Clubhouse Lane Knitting Pattern Review: Fingerless mitts for an Austen Heroine


Fingerless mitts fit for an Austen Heroine

Sometimes I like to match my knitting projects with my reading material. If you asked me to pair a knitting pattern with a book I would choose Clubhouse Lane by Georgie Nicolson and Jane Austen’s Pride and Prejudice, as these fingerless mitts are fit for a Jane Austen heroine. 

Clubhouse Lane Fingerless Mitts, knitted with Augustbird Fantail yarn in 'Study in pink' holding a blue Pride and Prejudice book

The extra length gives them a touch of grace and elegance and the delicate Persian lace details look like little blossoms to me. It makes me think of Jane and Lizzie picking lavender and daisies in the Longbourne gardens. Not to mention sipping tea from delicate china cups. This knitting pattern also happens to be inspired by a tea blend, which we’ll get into later. 

Pride and prejudice book open held by left hand wearing knitted fingerless mitts. Flat lay with other mitt to the right and two skeins of yarn above.


The Pattern Design - Inspiration behind Clubhouse Lane mitts

Clubhouse Lane fingerless mittens were originally designed for the Augustbird Tea Club, where a pattern and yarn colourway were created to compliment a particular blend of tea, in this case ‘Clubhouse Lane’ by Scullery Made Tea. Clubhouse Lane Tea has a delicious rooibos base, blended with orange zest, cinnamon, cloves and calendula petals. 

Check out Scullery Made Teas here. 

Here’s what Georgie has to say about her Clubhouse Lane Pattern.

“The pattern pays homage to the flavours of the Scullery Made tea that bears the same name; citrus, cinnamon, cloves and calendula. These mitts are for wrapping around a good cup of tea and embracing nature.”

Lower half of girl wearing Burnt orange fingerless mitts holding gum flowers
Clubhouse Lane Mitts in the colour way 'Clubhouse Lane'. Photo by Georgie Nicolson.

Knitting Clubhouse Lane - What a lovely knitting experience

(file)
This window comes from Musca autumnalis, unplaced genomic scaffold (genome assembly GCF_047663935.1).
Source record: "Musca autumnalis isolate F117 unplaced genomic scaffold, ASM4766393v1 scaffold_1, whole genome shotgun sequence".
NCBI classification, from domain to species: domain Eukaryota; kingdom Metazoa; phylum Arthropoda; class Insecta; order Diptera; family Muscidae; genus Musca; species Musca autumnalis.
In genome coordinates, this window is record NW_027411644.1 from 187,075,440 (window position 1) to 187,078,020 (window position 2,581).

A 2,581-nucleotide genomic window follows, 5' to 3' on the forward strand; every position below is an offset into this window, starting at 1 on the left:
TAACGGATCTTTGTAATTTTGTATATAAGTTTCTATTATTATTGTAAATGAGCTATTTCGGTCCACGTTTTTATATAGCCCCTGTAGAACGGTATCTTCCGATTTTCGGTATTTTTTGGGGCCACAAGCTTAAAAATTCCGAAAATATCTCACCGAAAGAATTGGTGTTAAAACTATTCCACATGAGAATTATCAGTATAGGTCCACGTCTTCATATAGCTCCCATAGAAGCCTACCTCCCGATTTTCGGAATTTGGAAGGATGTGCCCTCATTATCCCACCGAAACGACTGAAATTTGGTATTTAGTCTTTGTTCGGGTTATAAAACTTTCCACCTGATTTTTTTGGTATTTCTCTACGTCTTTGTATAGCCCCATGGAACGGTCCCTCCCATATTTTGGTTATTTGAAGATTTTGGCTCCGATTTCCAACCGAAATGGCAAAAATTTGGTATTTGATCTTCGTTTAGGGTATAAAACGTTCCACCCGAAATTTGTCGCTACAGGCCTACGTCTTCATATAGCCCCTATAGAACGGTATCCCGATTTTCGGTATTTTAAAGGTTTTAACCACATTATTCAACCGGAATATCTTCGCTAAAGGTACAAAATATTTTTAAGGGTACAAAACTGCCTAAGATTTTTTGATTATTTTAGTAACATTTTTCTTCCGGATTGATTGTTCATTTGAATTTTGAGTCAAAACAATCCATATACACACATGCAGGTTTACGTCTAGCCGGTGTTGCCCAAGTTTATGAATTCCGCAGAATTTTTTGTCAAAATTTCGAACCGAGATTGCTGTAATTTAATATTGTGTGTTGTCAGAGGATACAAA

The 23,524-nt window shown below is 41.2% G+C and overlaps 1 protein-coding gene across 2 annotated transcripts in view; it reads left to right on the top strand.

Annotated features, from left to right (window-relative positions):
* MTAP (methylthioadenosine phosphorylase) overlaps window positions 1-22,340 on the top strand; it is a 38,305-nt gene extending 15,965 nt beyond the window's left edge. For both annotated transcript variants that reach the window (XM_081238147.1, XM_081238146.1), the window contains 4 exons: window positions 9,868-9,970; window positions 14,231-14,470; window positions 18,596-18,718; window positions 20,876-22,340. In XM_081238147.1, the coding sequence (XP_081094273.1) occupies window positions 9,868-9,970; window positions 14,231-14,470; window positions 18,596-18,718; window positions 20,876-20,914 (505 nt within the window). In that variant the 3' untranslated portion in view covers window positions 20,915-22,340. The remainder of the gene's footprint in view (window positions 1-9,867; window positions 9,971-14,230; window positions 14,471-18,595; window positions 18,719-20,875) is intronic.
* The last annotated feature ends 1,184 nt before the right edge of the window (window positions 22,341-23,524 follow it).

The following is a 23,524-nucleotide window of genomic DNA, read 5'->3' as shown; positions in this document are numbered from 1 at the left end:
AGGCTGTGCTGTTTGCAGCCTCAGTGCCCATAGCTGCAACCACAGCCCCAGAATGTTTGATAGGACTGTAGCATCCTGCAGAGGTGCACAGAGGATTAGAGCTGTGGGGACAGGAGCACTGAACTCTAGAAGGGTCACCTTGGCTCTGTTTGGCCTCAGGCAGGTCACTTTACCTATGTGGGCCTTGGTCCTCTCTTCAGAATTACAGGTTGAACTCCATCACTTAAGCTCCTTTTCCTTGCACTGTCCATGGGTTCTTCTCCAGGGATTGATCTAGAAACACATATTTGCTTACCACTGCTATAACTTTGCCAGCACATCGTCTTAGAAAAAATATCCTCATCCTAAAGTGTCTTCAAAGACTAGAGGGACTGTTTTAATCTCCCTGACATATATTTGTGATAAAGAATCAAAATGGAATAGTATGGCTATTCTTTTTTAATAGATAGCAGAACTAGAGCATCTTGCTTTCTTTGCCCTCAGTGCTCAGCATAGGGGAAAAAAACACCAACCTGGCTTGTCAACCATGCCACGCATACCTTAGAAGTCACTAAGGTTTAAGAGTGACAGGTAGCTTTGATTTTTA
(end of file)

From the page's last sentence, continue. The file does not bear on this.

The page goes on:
Clubhouse Lane was an enjoyable knit from the start. There is something about a reverse stocking stitch base that really appeals to me like one of my favourite sock patterns, Bavarian Cable Socks, by Wendy D. Johnson. 

The only downside to a canvas of reverse stocking stitch (when using the magic-loop method or double pointed needles) is that ladders can occur more easily. If ladders are something you struggle with you may wish to pull the yarn a little tighter as you switch needles or reposition the stitches on the needles every so often to soften the line. 

close up hand knitting with a tea cup stitch marker

In my case I positioned my needles so that I had more stitches on needle one than on needle two. This way any laddering that may appear would be on the palm and not amongst the pattern on the front. This method worked really well for me and after soaking and blocking my slight ladders were hardly visible anyway.

Something I really appreciated about this knitting pattern is the detailing on the thumb, this makes a big difference in the finished product and is a testament to Georgie’s attention to detail and her talent as a designer. 

Left hand wearing a pink knitted fingerless mitt, holding a blue Pride and Prejudice book

Skill Level for Knitting Clubhouse Lane